An auction of 200 items that once filled the home of jazz singer and actress Lena Horne sold Wednesday for $316,000, more than double the highest pre-sale estimate.
The late star's belongings from her Manhattan apartment were auctioned at Doyle New York. They epitomized her sophisticated taste: French-style furnishing, elegant costumes, jewelry and fine art.
A sequined cardigan evening coat sold for $1,125, while a small Louis Vuitton trunk with stickers inscribed Lena Horne Hayton was sold for $20,000 _ far above its pre-sales estimate of $500 to $700. And a soft leather vanity case inscribed LH was estimated at $200 to $400 sold for $6,250.
Horne's favorite designer was Giorgio di Sant' Angelo, and a reversible mink coat by the Italian creator was estimated at $300 to $500 but sold for $8,125. A Chanel five-strand choker of gold-tone metal links and faux baroque pearls had a $1,000 to $1,200 pre-sale estimate. It sold for $2,000.
The auction house said the estimates were based on current market values, but the celebrity provenance was the "X factor" that would determine the price at auction.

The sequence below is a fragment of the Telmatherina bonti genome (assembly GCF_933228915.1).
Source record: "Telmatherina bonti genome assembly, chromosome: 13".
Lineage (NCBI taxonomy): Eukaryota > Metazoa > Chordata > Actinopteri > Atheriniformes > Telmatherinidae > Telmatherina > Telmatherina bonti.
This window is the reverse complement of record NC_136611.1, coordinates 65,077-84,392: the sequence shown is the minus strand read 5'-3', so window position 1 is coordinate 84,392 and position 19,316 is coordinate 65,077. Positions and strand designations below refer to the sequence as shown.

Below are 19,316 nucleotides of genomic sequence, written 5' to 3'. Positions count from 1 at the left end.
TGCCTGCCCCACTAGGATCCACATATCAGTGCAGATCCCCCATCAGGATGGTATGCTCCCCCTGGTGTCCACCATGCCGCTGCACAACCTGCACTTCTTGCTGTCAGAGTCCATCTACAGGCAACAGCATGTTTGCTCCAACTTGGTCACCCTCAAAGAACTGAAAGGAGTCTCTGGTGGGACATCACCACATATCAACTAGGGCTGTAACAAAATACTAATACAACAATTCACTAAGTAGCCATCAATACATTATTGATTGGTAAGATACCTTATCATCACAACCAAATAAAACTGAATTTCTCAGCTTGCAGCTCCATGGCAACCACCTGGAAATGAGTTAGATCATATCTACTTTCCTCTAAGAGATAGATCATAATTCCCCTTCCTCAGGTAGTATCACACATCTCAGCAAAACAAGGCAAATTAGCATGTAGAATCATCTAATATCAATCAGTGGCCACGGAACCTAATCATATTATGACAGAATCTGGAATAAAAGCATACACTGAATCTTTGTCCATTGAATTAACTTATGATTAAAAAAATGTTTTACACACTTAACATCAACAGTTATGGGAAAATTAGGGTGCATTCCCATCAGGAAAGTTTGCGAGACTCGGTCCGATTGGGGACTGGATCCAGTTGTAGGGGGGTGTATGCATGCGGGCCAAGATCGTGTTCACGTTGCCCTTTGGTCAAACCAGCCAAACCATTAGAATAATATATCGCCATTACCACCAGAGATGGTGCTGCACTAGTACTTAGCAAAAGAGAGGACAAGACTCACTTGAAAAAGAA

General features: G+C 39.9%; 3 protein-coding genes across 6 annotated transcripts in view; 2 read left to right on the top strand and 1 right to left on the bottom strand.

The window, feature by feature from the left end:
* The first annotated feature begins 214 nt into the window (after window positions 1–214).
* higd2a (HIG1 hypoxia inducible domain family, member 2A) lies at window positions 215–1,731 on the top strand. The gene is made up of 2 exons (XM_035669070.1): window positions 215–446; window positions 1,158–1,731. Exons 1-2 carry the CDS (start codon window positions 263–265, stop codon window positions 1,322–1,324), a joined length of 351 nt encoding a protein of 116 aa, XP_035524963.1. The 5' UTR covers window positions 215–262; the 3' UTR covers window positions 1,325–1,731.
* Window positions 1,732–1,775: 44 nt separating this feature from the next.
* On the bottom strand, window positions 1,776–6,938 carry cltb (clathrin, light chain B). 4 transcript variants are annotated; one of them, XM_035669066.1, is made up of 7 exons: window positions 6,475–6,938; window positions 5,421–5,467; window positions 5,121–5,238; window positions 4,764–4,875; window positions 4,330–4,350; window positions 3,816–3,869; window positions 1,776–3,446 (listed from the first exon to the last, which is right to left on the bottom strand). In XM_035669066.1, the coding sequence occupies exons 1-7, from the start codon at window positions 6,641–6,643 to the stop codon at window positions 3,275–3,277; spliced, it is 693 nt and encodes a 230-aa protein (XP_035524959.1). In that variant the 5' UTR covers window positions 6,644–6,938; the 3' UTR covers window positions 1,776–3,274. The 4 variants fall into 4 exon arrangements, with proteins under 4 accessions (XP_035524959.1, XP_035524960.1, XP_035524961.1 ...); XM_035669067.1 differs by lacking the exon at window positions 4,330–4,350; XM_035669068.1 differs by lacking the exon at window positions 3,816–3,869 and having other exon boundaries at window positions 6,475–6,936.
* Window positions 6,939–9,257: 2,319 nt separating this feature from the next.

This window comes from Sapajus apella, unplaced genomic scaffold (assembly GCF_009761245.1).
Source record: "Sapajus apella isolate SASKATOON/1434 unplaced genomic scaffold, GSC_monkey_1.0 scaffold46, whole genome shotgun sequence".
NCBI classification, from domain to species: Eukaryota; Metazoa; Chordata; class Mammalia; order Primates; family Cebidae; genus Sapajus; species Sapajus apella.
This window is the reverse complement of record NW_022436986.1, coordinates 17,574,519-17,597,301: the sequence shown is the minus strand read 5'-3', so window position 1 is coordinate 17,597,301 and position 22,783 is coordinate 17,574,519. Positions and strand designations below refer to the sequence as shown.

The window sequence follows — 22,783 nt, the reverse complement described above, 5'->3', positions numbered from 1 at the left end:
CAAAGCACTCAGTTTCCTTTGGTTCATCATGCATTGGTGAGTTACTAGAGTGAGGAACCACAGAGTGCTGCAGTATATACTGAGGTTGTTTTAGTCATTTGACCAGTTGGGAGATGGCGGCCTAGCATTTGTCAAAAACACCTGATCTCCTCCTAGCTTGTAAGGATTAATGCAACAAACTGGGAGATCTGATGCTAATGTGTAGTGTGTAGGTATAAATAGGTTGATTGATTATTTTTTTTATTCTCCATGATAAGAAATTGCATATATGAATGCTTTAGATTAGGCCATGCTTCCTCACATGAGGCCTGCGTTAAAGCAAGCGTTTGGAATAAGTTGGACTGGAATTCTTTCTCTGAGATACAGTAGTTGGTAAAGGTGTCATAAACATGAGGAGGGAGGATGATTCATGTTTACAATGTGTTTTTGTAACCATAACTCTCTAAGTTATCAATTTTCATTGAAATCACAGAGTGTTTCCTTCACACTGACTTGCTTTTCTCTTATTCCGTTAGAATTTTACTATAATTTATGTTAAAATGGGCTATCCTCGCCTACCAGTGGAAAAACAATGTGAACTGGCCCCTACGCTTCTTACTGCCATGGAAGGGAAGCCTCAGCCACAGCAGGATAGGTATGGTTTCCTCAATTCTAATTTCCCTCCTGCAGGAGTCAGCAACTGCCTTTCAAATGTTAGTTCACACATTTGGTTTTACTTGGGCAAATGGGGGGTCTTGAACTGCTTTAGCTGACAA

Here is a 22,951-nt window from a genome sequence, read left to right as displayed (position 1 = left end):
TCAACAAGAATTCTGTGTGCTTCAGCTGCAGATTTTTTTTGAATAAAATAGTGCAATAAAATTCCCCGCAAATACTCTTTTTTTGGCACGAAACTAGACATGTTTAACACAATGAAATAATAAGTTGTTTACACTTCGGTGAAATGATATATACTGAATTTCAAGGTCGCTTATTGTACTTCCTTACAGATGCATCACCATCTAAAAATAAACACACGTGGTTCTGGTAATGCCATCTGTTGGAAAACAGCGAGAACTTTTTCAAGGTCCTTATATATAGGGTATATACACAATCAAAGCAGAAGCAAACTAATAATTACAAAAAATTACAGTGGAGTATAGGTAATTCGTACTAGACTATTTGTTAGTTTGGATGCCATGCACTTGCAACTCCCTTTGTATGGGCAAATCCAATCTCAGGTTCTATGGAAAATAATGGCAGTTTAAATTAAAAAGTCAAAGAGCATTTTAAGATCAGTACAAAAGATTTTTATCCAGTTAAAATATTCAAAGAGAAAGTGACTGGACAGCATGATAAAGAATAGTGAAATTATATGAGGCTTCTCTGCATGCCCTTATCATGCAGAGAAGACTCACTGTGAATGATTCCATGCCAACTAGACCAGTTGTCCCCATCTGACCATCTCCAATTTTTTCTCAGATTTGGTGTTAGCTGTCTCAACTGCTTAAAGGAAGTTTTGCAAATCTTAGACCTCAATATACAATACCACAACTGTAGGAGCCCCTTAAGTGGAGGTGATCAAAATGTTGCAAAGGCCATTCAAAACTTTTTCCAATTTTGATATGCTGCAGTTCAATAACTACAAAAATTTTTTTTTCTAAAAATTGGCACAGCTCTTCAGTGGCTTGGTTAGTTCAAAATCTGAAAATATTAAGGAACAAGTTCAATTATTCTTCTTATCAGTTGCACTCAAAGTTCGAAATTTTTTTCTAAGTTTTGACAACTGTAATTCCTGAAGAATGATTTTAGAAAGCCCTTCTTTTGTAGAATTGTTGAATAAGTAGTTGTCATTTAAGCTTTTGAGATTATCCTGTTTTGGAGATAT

The highest priced item in the sale was a colorful abstract painting by African American artist and muralist Charles Alston, which was estimated to bring $30,000 to $50,000. But it only brought in $20,000.
Horne's refined taste extended to the furnishings in her Upper East Side home. A Rococo-style gilt-metal and glass 12-light chandelier estimated at $1,500 to $2,500 sold for $4,375.
Horne, who was also a dancer and civil rights activist, died last May at the age of 92. She appeared on screen, stage, on records and in nightclubs and concert halls. Her signature song was "Stormy Weather," but her vocal range extended from blues and jazz and to such Rodgers and Hart classics as "The Lady Is a Tramp" and "Bewitched, Bothered and Bewildered."
In the 1940s, Horne was one of the first black performers hired to sing with a major white band, the first to play at the famed Copacabana nightclub in New York City and among a handful with a Hollywood contract.
A striking figure, Horne was the subject of some of the artworks in her collection, including a 1959 portrait by Geoffrey Holder that sold for $10,625 and a 1950 bronze sculpture by Peter Lambda that brought $5,938.
The collection also includes books and photographs, among them a group of books autographed by Langston Hughes (sold for $5,000) and a selection of contact sheets by Richard Avedon taken during a photo shoot with Horne (sold for $8,750).